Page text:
Gearing Up for Adversity in Greater China

Fears of a downturn can pressure firms into survival mode. But once the dust settles, those who continue to give growth a chance will come out winning. While defensive strategies to curb risks and costs are vital, it’s equally important to seize the opportunities that adversity presents.

For businesses in Greater China who are already grappling with a “new normal” of slower growth, rising costs, and dizzying market trends, the prospect of a downturn offers one key opportunity: the chance to hit “reset” and drive changes that may well be long overdue. This is why at Fiducia, we believe that getting “downturn ready” is just another way of getting “future ready”. We’re helping clients achieve this by gearing up, getting fit, and growing selectively.

>> Download full publication: ‘Adversity, A Time for Transformation’


1. Gear Up: Mitigate Risks

Downturns disrupt “business as usual”. Late payments on the customer side, capacity problems on the supplier side, tighter access to credit – risks start to emerge from all sides, making it hard to keep the wheels of your business turning if you’re caught off guard. Below are some of the actions you can take to avoid this. They must be taken early, before you or those around you face financial distress.

Cash Flow

Smart cash flow management is particularly vital in China, where you must file and pay VAT on the fapiaos (invoices) you issue monthly, regardless of when clients pay. Start by:

  • Reviewing payment terms in accounts receivable/payable
  • Renegotiating fixed costs (e.g. rental)
  • Reducing non-essential expenses
  • Taking up/increasing bank loans



Difficult times tend to increase fraud and other integrity risks within organisations, as employees come under heightened pressure, e.g. to meet their sales targets. It’s also common for tax and other authorities to increase their oversight. So stepping up internal and external compliance – already a top concern for China-based leaders – becomes even more urgent in the current context. Key actions include:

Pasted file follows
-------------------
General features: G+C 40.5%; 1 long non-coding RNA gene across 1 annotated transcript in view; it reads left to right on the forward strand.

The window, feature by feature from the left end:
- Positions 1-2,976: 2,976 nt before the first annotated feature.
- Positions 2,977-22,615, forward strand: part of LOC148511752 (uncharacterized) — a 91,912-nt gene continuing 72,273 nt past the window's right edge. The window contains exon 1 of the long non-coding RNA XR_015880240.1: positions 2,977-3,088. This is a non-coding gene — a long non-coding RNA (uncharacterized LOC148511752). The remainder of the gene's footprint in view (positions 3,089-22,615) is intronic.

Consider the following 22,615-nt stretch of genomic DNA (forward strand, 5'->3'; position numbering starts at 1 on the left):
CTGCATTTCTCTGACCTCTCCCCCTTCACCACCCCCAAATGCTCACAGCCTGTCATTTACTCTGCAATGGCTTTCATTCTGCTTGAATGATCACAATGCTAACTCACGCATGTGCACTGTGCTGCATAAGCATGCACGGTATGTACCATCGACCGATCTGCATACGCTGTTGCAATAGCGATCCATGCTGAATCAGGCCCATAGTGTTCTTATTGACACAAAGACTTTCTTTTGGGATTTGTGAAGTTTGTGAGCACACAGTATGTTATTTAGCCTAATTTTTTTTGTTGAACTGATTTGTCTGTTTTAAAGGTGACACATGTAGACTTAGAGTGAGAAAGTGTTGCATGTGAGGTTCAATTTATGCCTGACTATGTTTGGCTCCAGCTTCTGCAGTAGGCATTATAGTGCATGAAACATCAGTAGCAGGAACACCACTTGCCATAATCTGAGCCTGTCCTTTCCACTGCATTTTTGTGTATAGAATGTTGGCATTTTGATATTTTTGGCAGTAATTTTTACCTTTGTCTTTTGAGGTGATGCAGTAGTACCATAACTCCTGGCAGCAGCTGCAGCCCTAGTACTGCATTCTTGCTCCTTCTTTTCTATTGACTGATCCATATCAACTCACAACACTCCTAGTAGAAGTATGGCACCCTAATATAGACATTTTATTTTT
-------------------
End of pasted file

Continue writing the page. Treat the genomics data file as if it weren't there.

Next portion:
• Reviewing and strengthening internal controls (e.g. establishing a Whistleblower System)
  • Reviewing tax and regulatory compliance


Supply Chain

The last global crisis shook Chinese supply chains. In 2008, half of China’s toy exporters went out of business. Since then, China’s manufacturing base has indeed matured. Our clients have built solid relationships with reliable suppliers. And yet when we carry out supplier assessments, we continue to find established Chinese manufacturers who, for instance, lack a proper MRP or accounting system. How well can they weather the next downturn? Avoid shocks down the road by addressing underlying volatility in your supplier base early:

  • Identify supply chain risks (e.g. assess/monitor existing suppliers)
  • Draw contingency plans
  • Diversify your vendor network (within and outside of China)




Case Study 1 | Finding and Preventing Fraud

Challenge – Our client suspected that non-compliant behaviour in the sales team was causing losses in their Shanghai WFOE. We performed a Corporate Health Check that involved analysing the clients’ financials and internal processes and speaking to relevant stakeholders within and outside the organisation.

Solution – We found proof that the former sales director and other team members had sold discounted products to shell trading companies that they set up themselves and created fake business licenses to cover up the relationship. We helped the client fix internal control loopholes to avoid a similar situation in the future.


Case Study 2 | Complying with New Transfer Pricing Rules

Challenge – A multinational group with sales and distribution entities in Hong Kong and China requested a Corporate Health Check of their Greater China companies as part of their downturn-readiness programme.

Solution – One of our findings was that the Hong Kong subsidiary’s intra-group transactions in 2019 met the recently introduced threshold that requires them to provide special transfer pricing (TP) documentation to tax authorities. We helped the client prepare the necessary reports to avoid a potential non-compliance penalty and challenge. We are now reviewing their cross-border pricing strategy to optimise tax savings.